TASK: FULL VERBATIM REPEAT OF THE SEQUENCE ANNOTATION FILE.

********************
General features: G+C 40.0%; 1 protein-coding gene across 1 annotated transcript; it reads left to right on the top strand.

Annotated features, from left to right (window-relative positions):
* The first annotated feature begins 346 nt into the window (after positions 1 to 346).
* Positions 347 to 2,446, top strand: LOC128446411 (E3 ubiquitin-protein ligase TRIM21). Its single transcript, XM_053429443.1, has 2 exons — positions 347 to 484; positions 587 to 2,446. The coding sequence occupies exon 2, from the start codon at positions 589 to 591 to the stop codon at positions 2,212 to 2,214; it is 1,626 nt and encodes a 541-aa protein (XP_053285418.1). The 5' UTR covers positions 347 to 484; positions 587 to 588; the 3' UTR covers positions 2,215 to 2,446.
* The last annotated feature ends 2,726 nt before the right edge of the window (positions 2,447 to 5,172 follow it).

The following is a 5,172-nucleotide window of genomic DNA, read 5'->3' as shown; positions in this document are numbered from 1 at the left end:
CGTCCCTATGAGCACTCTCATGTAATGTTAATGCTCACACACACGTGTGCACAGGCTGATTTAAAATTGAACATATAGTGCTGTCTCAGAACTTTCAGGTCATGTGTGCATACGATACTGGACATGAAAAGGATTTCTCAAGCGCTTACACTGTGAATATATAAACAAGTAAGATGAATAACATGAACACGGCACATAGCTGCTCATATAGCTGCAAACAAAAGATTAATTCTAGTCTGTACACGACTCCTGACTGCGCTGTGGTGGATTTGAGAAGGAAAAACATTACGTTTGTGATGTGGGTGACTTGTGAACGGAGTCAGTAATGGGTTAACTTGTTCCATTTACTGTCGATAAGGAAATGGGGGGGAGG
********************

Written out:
General features: G+C 40.0%; 1 protein-coding gene across 1 annotated transcript; it reads left to right on the top strand.

Annotated features, from left to right (window-relative positions):
* The first annotated feature begins 346 nt into the window (after positions 1 to 346).
* Positions 347 to 2,446, top strand: LOC128446411 (E3 ubiquitin-protein ligase TRIM21). Its single transcript, XM_053429443.1, has 2 exons — positions 347 to 484; positions 587 to 2,446. The coding sequence occupies exon 2, from the start codon at positions 589 to 591 to the stop codon at positions 2,212 to 2,214; it is 1,626 nt and encodes a 541-aa protein (XP_053285418.1). The 5' UTR covers positions 347 to 484; positions 587 to 588; the 3' UTR covers positions 2,215 to 2,446.
* The last annotated feature ends 2,726 nt before the right edge of the window (positions 2,447 to 5,172 follow it).

The following is a 5,172-nucleotide window of genomic DNA, read 5'->3' as shown; positions in this document are numbered from 1 at the left end:
CGTCCCTATGAGCACTCTCATGTAATGTTAATGCTCACACACACGTGTGCACAGGCTGATTTAAAATTGAACATATAGTGCTGTCTCAGAACTTTCAGGTCATGTGTGCATACGATACTGGACATGAAAAGGATTTCTCAAGCGCTTACACTGTGAATATATAAACAAGTAAGATGAATAACATGAACACGGCACATAGCTGCTCATATAGCTGCAAACAAAAGATTAATTCTAGTCTGTACACGACTCCTGACTGCGCTGTGGTGGATTTGAGAAGGAAAAACATTACGTTTGTGATGTGGGTGACTTGTGAACGGAGTCAGTAATGGGTTAACTTGTTCCATTTACTGTCGATAAGGAAATGGGGGGGAGG